American hunter heads to Africa for controversial $350 000 Namibian rhino slaughter
An American hunter is expected to travel to Namibia next month to kill an endangered black rhino after the country’s hunting season opens. Last year, Corey Knowlton offered US$350 000 to win himself the bid for the rhino kill in an auction which was offered by the Dallas Safari Club (DSC).
According to National Geographic, the U.S. Fisheries and Wildlife Service is now grappling with the decision on whether Knowlton should be granted a license to bring the rhino’s head back as a trophy.
Since trade in any rhino parts is restricted by international law, the hunter must get a special permit from the Fish and Wildlife Service to import the trophy. The permit requires showing that the animal was killed in the name of conservation and that bringing it home also helps that cause.
The DSC says all proceeds from the auctioned permit will go to support the Conservation Trust Fund for Namibia’s Black Rhino though trophy-hunting opponents criticise this reason, explaining that the idea of killing endangered animals to help save them sends mixed signals that the animal is worth more dead than alive.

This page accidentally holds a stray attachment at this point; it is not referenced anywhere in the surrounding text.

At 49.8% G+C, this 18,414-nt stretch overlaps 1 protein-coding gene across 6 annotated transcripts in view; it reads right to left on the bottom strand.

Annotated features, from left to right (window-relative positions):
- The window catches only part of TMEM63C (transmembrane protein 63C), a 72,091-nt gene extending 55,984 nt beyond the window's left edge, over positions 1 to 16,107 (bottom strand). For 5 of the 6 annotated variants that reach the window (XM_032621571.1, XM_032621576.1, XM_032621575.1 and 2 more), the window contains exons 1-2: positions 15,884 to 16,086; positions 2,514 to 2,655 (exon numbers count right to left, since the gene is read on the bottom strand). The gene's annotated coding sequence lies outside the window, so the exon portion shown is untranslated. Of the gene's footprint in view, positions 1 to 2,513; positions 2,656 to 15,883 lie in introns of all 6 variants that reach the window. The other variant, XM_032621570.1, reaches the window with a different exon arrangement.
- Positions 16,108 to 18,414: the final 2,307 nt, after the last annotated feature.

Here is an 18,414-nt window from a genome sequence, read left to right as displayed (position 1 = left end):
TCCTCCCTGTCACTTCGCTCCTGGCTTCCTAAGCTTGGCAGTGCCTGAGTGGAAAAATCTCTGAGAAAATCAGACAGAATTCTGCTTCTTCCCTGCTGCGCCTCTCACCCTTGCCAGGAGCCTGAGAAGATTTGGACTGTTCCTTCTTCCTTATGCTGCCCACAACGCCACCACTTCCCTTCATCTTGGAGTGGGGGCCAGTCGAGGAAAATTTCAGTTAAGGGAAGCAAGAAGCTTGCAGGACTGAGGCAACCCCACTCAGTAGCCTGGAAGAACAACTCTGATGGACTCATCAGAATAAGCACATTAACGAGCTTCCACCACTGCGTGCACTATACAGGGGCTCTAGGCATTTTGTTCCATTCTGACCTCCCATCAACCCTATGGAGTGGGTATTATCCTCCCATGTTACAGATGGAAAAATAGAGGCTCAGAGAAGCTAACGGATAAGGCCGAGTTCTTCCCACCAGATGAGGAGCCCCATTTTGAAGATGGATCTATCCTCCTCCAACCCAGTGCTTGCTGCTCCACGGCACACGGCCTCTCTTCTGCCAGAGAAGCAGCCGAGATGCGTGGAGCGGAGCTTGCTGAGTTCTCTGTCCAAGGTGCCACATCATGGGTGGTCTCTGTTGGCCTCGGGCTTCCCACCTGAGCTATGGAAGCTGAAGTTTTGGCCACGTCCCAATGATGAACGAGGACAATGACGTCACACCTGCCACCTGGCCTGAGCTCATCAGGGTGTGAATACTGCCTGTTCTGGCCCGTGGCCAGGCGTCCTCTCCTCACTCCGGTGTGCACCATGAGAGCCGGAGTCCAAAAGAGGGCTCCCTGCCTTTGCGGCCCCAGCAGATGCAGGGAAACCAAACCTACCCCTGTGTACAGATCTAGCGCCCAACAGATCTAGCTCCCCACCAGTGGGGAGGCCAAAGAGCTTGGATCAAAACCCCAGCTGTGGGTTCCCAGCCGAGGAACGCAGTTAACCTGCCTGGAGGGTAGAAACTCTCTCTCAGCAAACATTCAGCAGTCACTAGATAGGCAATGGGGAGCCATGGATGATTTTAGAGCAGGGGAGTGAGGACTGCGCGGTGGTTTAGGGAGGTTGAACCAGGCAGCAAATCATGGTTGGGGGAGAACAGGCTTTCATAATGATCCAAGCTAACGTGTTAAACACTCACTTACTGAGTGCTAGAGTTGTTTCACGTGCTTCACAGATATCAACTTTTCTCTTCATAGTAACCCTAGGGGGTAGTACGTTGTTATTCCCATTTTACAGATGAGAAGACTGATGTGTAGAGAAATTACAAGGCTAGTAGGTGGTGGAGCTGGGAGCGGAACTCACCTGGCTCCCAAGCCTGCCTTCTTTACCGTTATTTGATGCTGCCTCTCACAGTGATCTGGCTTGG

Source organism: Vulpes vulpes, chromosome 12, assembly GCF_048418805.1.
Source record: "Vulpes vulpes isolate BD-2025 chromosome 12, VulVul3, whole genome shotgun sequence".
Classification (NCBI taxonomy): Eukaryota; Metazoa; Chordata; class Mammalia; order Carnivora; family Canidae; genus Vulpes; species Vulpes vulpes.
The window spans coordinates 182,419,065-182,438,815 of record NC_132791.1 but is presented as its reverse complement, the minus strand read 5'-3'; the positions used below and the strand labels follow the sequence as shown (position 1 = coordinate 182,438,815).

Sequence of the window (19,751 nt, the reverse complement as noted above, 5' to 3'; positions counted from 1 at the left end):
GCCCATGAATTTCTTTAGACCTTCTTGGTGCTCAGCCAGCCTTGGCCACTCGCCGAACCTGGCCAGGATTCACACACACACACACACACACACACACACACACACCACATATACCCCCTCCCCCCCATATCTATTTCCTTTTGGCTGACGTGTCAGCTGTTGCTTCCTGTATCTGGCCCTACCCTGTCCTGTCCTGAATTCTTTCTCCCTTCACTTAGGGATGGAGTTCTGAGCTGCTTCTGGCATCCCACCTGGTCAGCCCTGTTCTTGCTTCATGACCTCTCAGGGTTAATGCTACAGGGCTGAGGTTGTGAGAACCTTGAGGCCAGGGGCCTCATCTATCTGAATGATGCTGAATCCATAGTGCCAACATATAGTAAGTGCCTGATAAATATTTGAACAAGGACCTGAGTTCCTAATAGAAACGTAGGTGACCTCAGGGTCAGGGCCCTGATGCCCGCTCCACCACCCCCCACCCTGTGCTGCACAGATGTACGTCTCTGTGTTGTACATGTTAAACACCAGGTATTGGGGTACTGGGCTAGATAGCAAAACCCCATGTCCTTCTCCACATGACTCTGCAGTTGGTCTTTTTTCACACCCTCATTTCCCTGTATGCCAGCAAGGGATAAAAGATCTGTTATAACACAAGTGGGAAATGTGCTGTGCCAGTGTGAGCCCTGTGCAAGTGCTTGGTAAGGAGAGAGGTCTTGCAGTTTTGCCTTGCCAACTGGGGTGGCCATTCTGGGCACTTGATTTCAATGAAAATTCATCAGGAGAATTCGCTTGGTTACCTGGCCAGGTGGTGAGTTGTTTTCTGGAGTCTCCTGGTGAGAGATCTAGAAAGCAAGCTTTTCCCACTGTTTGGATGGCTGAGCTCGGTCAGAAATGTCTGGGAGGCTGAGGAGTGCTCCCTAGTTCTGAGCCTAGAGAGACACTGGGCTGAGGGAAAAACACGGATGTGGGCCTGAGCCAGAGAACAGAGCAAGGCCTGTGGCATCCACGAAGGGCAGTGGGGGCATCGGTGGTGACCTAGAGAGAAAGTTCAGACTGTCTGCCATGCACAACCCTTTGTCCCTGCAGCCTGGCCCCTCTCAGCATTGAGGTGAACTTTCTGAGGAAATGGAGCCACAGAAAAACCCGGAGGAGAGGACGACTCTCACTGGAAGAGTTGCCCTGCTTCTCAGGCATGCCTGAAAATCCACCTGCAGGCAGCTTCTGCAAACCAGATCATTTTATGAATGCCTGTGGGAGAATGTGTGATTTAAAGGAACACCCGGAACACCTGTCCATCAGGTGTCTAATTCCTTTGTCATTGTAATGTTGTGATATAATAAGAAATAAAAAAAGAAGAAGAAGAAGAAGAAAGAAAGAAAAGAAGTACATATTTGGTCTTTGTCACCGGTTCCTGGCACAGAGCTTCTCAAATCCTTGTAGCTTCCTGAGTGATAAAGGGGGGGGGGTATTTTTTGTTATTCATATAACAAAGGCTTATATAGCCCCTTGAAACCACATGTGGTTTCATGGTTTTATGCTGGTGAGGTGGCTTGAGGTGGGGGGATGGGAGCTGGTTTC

There are an estimated 5,000 black rhinos left in the wild. Soon after winning the bid last year, Knowlton said his hunt is motivated by a desire to help conservation, telling CNN: "It's not an egotistical thing, it's a belief in conservation from me. I'm a member of a group of people who care enough to put their money where their mouth is."
Defending his love of hunting further, he told WFAA news in Texas: "I want to be intimately involved with a black rhino. Whether I go over there (in Namibia) and shoot it or not shoot it, it's beyond the point."
Source: Mail and Guardian/Online